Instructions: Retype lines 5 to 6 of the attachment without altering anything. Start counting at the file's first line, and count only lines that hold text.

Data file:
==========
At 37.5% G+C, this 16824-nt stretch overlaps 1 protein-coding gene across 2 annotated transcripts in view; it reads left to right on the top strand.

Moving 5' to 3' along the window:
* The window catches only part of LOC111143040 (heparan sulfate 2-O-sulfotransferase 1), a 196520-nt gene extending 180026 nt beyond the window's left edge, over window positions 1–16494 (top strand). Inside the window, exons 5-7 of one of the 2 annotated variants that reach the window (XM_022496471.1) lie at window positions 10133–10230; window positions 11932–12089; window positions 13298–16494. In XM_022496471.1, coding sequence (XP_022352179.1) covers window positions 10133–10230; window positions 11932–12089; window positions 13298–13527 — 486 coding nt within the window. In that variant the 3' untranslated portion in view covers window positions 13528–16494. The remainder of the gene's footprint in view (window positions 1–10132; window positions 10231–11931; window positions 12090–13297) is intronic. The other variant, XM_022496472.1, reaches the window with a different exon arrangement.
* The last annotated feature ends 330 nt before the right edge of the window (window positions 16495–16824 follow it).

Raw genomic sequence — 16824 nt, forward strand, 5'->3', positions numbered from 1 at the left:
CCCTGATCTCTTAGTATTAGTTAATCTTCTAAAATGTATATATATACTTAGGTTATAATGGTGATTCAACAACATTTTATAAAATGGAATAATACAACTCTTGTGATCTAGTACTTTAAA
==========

Raw genomic sequence — 16824 nt, forward strand, 5'->3', positions numbered from 1 at the left:
CCCTGATCTCTTAGTATTAGTTAATCTTCTAAAATGTATATATATACTTAGGTTATAATGGTGATTCAACAACATTTTATAAAATGGAATAATACAACTCTTGTGATCTAGTACTTTAAA